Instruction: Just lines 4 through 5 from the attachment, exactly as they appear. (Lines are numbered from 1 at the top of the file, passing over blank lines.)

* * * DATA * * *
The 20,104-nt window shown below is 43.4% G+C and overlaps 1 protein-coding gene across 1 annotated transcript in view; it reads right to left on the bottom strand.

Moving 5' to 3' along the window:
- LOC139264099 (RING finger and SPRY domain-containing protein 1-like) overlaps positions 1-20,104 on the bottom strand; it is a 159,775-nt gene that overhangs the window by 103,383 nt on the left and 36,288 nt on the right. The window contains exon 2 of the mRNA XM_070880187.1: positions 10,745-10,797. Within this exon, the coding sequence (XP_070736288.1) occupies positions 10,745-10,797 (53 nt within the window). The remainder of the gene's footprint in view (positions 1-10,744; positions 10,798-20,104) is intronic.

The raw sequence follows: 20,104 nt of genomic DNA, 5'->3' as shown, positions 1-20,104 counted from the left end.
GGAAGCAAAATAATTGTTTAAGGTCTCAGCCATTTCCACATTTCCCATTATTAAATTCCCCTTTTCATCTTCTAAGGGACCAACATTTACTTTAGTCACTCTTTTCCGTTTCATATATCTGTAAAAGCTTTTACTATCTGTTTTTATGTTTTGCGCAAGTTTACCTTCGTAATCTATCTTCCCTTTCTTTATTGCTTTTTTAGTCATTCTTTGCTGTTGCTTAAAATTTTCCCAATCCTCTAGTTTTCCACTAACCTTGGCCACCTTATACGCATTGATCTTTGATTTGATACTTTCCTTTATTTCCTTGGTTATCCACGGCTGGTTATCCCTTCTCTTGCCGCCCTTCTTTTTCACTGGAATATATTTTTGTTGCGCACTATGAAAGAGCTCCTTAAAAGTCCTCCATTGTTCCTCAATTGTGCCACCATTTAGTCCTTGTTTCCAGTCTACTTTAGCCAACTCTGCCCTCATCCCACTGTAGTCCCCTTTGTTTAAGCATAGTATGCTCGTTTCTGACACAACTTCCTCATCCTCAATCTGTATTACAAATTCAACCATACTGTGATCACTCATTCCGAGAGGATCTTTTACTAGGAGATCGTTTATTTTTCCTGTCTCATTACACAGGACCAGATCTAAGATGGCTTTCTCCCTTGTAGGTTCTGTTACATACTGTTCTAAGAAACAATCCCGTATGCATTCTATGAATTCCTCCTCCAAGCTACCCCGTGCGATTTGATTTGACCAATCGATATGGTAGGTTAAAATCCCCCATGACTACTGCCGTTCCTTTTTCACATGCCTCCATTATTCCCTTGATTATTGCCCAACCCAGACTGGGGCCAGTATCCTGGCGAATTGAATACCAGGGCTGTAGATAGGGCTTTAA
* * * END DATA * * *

The raw sequence follows: 20,104 nt of genomic DNA, 5'->3' as shown, positions 1-20,104 counted from the left end.
GGAAGCAAAATAATTGTTTAAGGTCTCAGCCATTTCCACATTTCCCATTATTAAATTCCCCTTTTCATCTTCTAAGGGACCAACATTTACTTTAGTCACTCTTTTCCGTTTCATATATCTGTAAAAGCTTTTACTATCTGTTTTTATGTTTTGCGCAAGTTTACCTTCGTAATCTATCTTCCCTTTCTTTATTGCTTTTTTAGTCATTCTTTGCTGTTGCTTAAAATTTTCCCAATCCTCTAGTTTTCCACTAACCTTGGCCACCTTATACGCATTGATCTTTGATTTGATACTTTCCTTTATTTCCTTGGTTATCCACGGCTGGTTATCCCTTCTCTTGCCGCCCTTCTTTTTCACTGGAATATATTTTTGTTGCGCACTATGAAAGAGCTCCTTAAAAGTCCTCCATTGTTCCTCAATTGTGCCACCATTTAGTCCTTGTTTCCAGTCTACTTTAGCCAACTCTGCCCTCATCCCACTGTAGTCCCCTTTGTTTAAGCATAGTATGCTCGTTTCTGACACAACTTCCTCATCCTCAATCTGTATTACAAATTCAACCATACTGTGATCACTCATTCCGAGAGGATCTTTTACTAGGAGATCGTTTATTTTTCCTGTCTCATTACACAGGACCAGATCTAAGATGGCTTTCTCCCTTGTAGGTTCTGTTACATACTGTTCTAAGAAACAATCCCGTATGCATTCTATGAATTCCTCCTCCAAGCTACCCCGTGCGATTTGATTTGACCAATCGATATGGTAGGTTAAAATCCCCCATGACTACTGCCGTTCCTTTTTCACATGCCTCCATTATTCCCTTGATTATTGCCCAACCCAGACTGGGGCCAGTATCCTGGCGAATTGAATACCAGGGCTGTAGATAGGGCTTTAA